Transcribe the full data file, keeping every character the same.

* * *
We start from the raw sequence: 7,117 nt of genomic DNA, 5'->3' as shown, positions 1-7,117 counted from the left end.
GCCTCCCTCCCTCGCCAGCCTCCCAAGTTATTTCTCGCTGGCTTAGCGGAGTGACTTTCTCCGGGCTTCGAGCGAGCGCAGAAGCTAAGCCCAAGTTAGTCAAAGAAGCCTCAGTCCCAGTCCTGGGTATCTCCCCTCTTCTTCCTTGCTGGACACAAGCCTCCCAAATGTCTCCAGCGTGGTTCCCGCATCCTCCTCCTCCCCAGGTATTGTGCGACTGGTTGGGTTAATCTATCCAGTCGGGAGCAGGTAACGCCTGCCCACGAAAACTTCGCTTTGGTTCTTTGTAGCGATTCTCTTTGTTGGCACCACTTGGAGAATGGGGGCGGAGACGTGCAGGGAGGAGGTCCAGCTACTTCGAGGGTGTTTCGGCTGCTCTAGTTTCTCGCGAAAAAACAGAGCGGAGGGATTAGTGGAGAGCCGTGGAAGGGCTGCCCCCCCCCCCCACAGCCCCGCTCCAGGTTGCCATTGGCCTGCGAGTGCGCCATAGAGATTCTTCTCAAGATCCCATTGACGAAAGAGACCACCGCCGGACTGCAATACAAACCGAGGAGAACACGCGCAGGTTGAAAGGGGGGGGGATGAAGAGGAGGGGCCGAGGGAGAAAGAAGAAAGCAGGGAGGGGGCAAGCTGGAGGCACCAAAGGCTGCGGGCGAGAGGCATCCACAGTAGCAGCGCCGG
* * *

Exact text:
We start from the raw sequence: 7,117 nt of genomic DNA, 5'->3' as shown, positions 1-7,117 counted from the left end.
GCCTCCCTCCCTCGCCAGCCTCCCAAGTTATTTCTCGCTGGCTTAGCGGAGTGACTTTCTCCGGGCTTCGAGCGAGCGCAGAAGCTAAGCCCAAGTTAGTCAAAGAAGCCTCAGTCCCAGTCCTGGGTATCTCCCCTCTTCTTCCTTGCTGGACACAAGCCTCCCAAATGTCTCCAGCGTGGTTCCCGCATCCTCCTCCTCCCCAGGTATTGTGCGACTGGTTGGGTTAATCTATCCAGTCGGGAGCAGGTAACGCCTGCCCACGAAAACTTCGCTTTGGTTCTTTGTAGCGATTCTCTTTGTTGGCACCACTTGGAGAATGGGGGCGGAGACGTGCAGGGAGGAGGTCCAGCTACTTCGAGGGTGTTTCGGCTGCTCTAGTTTCTCGCGAAAAAACAGAGCGGAGGGATTAGTGGAGAGCCGTGGAAGGGCTGCCCCCCCCCCCCACAGCCCCGCTCCAGGTTGCCATTGGCCTGCGAGTGCGCCATAGAGATTCTTCTCAAGATCCCATTGACGAAAGAGACCACCGCCGGACTGCAATACAAACCGAGGAGAACACGCGCAGGTTGAAAGGGGGGGGGATGAAGAGGAGGGGCCGAGGGAGAAAGAAGAAAGCAGGGAGGGGGCAAGCTGGAGGCACCAAAGGCTGCGGGCGAGAGGCATCCACAGTAGCAGCGCCGG